This link states:

Shorting (or selling short) allows professional traders to profit regardless of whether the market is moving up or down, which is why professional traders usually only care that the market is moving, not which direction it is moving.

How so?If I sell short, then I make a profit only if the price goes down so I can buy it back at a lower price.

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    You should read the whole passage in the link. To answer your question you can profit by going long when the market moves up (which is mentioned in the article).
    – Victor
    Apr 27, 2013 at 21:44
  • The statement from the linked article is poorly worded Feb 19, 2020 at 20:25

2 Answers 2


Being "long" - expecting the price to go up to make a profit - is a two step process:

1) buy

2) sell

Being "short" - expecting the price to go down to make a profit - is a 5 step process:

1) borrow someone else's asset

2) sell their asset on the open market to somebody else a third party

3) pocket the proceeds of the sell for your own account

4) buy an identical asset for a cheaper price

5) return this identical asset to the person that let you borrow their asset

if this is successful you keep the difference between 3) and 4)

  • When going short, there is also a fee (interest) to be paid for the borrowing of the asset in 1), and this cuts into the profit made (as of course do the brokerage fees for buying and selling the asset). Apr 27, 2013 at 23:02
  • @DilipSarwate I would venture to say that the fees are negligible, and since you will most likely be using margin already this is an accepted cost that will seem indistinct from the costs of going long. These are Annual Percentage Rates that you will not notice if you are trading volatility and "moving prices" as the OP mentioned. But I don't object to mentioning it, the more information the better.
    – CQM
    Apr 28, 2013 at 0:17
  • @DilipSarwate - with CFDs you pay interest on long positions held overnight but you actually get interest paid to you for short positions you hold overnight.
    – Victor
    Apr 28, 2013 at 0:39
  • To the short seller, it looks like 2 steps as well, sell then buy instead of the reverse. Not all brokers deposit the cash to your account, by the way. In high interest times, this can be costly. Apr 28, 2013 at 1:09
  • @JoeTaxpayer indeed. to understand the concept initially breaking it down this way helped me. Sometimes locating the shares to borrow can be an additional step, in the stock market.
    – CQM
    Apr 28, 2013 at 1:31

How so? If i sell short, then i make a profit only if the price goes down so i can buy back at a lower price.

Yes, but if the price is going up then you would go long instead.

Shorting a stock (or any other asset) allows you to profit when the price is going down. Going long allows you to profit when the price is going up. In the opposite cases, you lose money.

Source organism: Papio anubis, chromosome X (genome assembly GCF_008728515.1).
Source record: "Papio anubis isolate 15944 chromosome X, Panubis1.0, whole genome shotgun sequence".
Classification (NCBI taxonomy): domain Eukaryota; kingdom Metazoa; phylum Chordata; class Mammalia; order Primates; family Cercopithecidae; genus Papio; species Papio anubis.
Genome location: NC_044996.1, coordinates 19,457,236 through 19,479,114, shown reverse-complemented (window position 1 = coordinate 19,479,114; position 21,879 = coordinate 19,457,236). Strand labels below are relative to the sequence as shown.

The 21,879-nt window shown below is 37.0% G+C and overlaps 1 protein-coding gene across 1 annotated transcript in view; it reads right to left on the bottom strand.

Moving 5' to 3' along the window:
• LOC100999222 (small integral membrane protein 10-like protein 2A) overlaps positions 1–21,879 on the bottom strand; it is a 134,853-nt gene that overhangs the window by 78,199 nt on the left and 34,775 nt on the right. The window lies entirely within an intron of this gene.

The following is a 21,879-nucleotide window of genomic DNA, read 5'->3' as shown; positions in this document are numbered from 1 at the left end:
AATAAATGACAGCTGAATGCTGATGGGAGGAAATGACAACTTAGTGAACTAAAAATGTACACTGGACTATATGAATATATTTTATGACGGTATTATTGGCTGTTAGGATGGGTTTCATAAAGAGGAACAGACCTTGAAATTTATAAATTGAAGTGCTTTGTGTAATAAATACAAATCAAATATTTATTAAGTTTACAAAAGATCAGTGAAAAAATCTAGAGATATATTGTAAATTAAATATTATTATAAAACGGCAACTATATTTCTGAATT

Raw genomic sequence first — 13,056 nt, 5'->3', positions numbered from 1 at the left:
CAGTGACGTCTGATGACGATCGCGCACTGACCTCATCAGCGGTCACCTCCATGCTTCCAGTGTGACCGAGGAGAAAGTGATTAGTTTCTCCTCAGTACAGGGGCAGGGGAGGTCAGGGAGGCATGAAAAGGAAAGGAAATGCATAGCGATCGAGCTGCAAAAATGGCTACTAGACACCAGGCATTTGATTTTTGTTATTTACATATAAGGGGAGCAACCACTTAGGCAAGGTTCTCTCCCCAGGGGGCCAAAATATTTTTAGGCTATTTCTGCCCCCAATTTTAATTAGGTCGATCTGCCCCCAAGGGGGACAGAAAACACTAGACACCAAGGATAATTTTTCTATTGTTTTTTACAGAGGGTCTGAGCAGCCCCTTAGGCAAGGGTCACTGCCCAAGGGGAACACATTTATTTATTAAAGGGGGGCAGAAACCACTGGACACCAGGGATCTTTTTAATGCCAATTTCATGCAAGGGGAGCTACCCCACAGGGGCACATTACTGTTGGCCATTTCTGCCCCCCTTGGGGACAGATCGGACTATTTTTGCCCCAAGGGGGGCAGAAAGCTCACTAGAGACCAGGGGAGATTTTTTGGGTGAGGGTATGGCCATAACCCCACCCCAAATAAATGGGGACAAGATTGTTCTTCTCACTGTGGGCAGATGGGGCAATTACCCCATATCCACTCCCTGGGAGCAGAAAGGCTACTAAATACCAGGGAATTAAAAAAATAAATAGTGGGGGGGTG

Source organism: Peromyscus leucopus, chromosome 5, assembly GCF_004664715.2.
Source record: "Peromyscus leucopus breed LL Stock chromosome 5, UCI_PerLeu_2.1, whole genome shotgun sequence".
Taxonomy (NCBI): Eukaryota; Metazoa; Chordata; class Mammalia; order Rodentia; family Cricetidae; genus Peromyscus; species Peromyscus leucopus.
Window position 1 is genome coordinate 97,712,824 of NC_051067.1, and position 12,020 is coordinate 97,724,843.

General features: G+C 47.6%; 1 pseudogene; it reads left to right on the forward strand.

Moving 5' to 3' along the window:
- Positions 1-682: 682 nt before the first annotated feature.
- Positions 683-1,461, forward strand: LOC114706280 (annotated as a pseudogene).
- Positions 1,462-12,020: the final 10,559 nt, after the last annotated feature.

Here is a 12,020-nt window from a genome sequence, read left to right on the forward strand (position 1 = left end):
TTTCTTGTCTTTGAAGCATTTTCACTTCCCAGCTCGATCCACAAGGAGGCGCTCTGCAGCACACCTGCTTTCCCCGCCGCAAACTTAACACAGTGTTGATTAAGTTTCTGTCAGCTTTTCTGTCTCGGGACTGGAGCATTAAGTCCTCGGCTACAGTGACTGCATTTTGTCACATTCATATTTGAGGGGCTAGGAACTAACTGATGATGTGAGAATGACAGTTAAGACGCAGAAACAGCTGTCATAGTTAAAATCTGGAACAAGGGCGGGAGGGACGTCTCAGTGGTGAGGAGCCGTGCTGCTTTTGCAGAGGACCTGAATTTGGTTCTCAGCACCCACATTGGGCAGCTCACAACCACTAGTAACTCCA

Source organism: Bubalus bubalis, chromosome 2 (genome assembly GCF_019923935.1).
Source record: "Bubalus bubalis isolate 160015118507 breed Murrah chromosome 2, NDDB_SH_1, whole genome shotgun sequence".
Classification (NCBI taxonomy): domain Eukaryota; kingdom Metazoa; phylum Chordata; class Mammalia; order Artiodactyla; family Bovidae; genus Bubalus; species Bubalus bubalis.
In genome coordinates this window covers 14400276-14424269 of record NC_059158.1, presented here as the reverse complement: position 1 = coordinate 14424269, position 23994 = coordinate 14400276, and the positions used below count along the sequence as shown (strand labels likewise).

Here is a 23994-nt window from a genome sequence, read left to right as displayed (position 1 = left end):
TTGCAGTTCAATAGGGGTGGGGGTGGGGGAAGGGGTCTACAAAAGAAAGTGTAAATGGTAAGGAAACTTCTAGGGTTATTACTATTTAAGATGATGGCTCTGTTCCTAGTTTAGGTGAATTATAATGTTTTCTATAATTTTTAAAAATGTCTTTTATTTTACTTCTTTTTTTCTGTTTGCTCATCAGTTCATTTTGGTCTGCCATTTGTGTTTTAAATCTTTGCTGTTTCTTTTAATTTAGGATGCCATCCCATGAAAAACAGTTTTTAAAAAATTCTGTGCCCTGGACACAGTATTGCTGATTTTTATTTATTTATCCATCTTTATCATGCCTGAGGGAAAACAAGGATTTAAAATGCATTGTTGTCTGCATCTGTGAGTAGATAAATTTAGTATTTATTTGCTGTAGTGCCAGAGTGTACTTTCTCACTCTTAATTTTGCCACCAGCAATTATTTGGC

In order to make a profit in either of those situations, you have to accurately assess which way the price will trade over the period of time you are dealing with. If you make the wrong judgment, then you lose money because you'll either sell for a lower price than you bought (if you went long), or have to buy back at a higher price than you sold for (if you went short).

In either case, unless the trader can live with making a short-term loss and recouperating it later, one needs a good stop-loss strategy.

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    Agreed (John) the quote is ambiguous. Assuming we know that we can make money when stocks go up, shorting is a way to make money when you know (?) a stock will go down. But not "you'll make money regardless of market move," you need to pick a direction. Apr 27, 2013 at 19:26
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    @JoeTaxpayer - if you read the whole article in the link you will find it talks about going long and short. It is saying that shorting gives the trader a tool to profit when the market moves down to add to their tool of going long to profit when the market moves up. So by adding shorting to their toolbox they can profit if the market goes up or down because they already have going long in their toolbox.
    – Victor
    Apr 27, 2013 at 21:38
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    @victor - The quote, out of context, remains ambiguous. Michael's answer was enough that I wasn't planning to answer, myself. Not inclined to read the full article on a topic I already know. The source is a mixed bag, depending on author. Not a site I've ever quoted (to my recollection) Apr 27, 2013 at 23:08
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    @JoeTaxpayer - fair enough, the OP copied only part of the article to make it ambiguous, whilst if the whole article is read in total, there is no real question to ask.
    – Victor
    Apr 27, 2013 at 23:22
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    @Victor That was similar to my thought. The article makes it pretty clear, but the quote from the article is ambiguous. Reading the whole article, it's clear that a) the answer is spelled out, and b) the last paragraph is still ambiguous because this sentence: "Shorting (or selling short) allows professional traders to profit regardless of whether the market is moving up or down" isn't great. I guess I would have phrased it "selling short and buying long give traders enough basic tools to profit when the market moves up or down." Apr 27, 2013 at 23:52

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